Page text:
Down in the rainforest. We thought it looked like this tree was grabbing the rock.
Down in the rainforest. We thought it looked like this tree was grabbing the rock.
A giant spider that did not care for our presence.
A giant spider that did not care for our presence.
A large brown bird rustling around in the leaves. It was about 2 feet long and brown, that's the extent of our birding expertise.
A large brown bird rustling around in the leaves. It was about 2 feet long and brown, that’s the extent of our birding expertise.
A lizard!...of some kind. He started running as soon as he heard the camera shutter.
A lizard!…of some kind. He started running as soon as he heard the camera shutter.

Eventually we made our way to the end of the trail and began our stair climb up the 780 Furber Steps.  We kept pace with an old man who seemed to just be out for his daily jaunt and made us both feel very out of shape.  The steps cut by the Katoomba Waterfall and under limestone overhangs as we made our way back out of the canyon.  Finally, with legs burning, we did it!  Our reward was a 30 minute walk uphill back to the train station where we collapsed on a bench and munched on some carrots and nuts.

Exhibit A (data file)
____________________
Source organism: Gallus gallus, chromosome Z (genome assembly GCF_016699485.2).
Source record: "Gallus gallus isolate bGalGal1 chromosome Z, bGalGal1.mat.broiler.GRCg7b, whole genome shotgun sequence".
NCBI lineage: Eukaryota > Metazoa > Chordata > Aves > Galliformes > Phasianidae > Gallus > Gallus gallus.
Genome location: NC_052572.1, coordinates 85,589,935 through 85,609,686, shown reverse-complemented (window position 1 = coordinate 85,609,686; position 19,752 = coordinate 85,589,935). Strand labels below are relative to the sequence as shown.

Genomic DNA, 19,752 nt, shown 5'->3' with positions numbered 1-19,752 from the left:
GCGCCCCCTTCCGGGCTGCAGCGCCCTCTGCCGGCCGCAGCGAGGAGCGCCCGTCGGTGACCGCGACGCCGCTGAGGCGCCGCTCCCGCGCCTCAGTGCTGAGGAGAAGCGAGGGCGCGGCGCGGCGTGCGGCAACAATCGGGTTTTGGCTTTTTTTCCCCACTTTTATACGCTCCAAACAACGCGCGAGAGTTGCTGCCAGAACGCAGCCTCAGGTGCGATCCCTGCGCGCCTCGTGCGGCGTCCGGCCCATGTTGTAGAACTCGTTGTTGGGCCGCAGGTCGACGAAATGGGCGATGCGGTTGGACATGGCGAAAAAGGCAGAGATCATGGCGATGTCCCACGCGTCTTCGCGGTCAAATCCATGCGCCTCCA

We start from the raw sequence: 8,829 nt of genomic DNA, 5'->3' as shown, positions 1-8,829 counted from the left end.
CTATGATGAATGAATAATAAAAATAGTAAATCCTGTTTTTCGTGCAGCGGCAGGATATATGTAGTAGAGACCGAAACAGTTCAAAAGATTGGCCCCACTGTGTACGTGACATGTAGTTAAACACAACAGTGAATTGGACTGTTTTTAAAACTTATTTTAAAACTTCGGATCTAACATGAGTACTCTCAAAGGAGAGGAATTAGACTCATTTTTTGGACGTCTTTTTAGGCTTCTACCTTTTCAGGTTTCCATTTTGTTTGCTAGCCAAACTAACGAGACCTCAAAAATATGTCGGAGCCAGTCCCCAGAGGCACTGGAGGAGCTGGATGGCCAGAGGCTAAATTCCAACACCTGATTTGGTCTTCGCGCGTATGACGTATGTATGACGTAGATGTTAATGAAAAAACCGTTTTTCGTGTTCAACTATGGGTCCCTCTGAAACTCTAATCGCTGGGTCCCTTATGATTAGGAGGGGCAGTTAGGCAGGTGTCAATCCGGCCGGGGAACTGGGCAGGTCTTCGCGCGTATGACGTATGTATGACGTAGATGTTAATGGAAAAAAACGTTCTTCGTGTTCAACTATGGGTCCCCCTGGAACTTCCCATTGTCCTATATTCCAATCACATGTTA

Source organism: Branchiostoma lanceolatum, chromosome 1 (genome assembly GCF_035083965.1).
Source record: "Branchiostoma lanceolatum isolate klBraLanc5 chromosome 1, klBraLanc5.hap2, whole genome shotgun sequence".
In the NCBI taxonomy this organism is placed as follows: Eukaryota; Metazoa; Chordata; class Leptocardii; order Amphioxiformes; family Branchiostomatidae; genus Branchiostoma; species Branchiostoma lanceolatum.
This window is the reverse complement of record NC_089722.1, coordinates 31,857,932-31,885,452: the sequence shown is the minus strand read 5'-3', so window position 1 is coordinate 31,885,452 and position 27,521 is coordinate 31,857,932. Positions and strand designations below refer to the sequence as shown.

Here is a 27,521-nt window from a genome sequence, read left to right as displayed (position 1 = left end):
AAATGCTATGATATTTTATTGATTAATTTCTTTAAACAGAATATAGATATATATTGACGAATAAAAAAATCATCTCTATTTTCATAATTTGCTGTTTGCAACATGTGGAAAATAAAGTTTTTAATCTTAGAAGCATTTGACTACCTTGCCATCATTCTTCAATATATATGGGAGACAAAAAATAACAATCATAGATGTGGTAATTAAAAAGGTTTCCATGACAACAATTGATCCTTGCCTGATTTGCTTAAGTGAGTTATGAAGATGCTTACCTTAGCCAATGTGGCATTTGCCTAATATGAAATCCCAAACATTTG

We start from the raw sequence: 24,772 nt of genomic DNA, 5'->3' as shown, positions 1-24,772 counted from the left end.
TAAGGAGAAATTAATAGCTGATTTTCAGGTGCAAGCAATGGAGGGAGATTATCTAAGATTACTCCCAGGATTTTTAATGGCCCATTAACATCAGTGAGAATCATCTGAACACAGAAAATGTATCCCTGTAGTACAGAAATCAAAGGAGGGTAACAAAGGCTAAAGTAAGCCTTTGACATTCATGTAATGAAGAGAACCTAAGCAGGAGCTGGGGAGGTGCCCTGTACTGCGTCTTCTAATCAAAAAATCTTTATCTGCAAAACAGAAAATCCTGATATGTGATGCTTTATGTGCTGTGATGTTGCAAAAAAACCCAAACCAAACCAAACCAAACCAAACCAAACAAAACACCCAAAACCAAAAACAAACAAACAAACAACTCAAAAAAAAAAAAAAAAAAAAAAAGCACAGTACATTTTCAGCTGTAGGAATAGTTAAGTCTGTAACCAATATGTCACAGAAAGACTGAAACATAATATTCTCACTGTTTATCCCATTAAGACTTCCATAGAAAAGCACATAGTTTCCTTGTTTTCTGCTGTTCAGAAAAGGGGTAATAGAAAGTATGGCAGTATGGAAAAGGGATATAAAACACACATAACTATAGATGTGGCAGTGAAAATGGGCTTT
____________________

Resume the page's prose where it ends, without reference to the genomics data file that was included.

This is our life now :(
This is our life now 🙁
The steps did have some great views out to make up for the awfulness of climbing them.
The steps did have some great views out to make up for the awfulness of climbing them.
Katoomba Falls from the steps.
Katoomba Falls from the steps.

The two hour train back was even less eventful than the ride out though after sitting for two hours after the day our legs had had we were a bit stiff.  We walked the fifteen minutes back to our Airbnb to stretch them out again a little before making a dinner of grilled pork roast, cottage fries, and grilled onion.  We topped it all off with some more milkshakes because we felt like we had earned them.

Grilled pork roast, onions, and cottage fries. The fries were a giant pain because we only have a small pan and we set the smoke alarm off when the oil got too hot.
Grilled pork roast, onions, and cottage fries. The fries were a giant pain because we only have a small pan and we set the smoke alarm off when the oil got too hot.

Daily Walking Miles : 13.1

Daily Flights of Stairs : 245

Fun Facts:

  • The Blue Mountains get their name from the blue gum trees that make the mountains sillhouettes look blue in the distance.
  • There are a ridiculous number of Germans in Australia and specifically the Blue Mountains. Lynn thinks there may be a compound.
  • The title of the post comes from our dive master back in Cairns who used to always recommend we “have a bit of a play” around certain areas of the reef.
  • We should never, ever have a milkshake machine in our house.  We have gotten far too good at making them these past few days.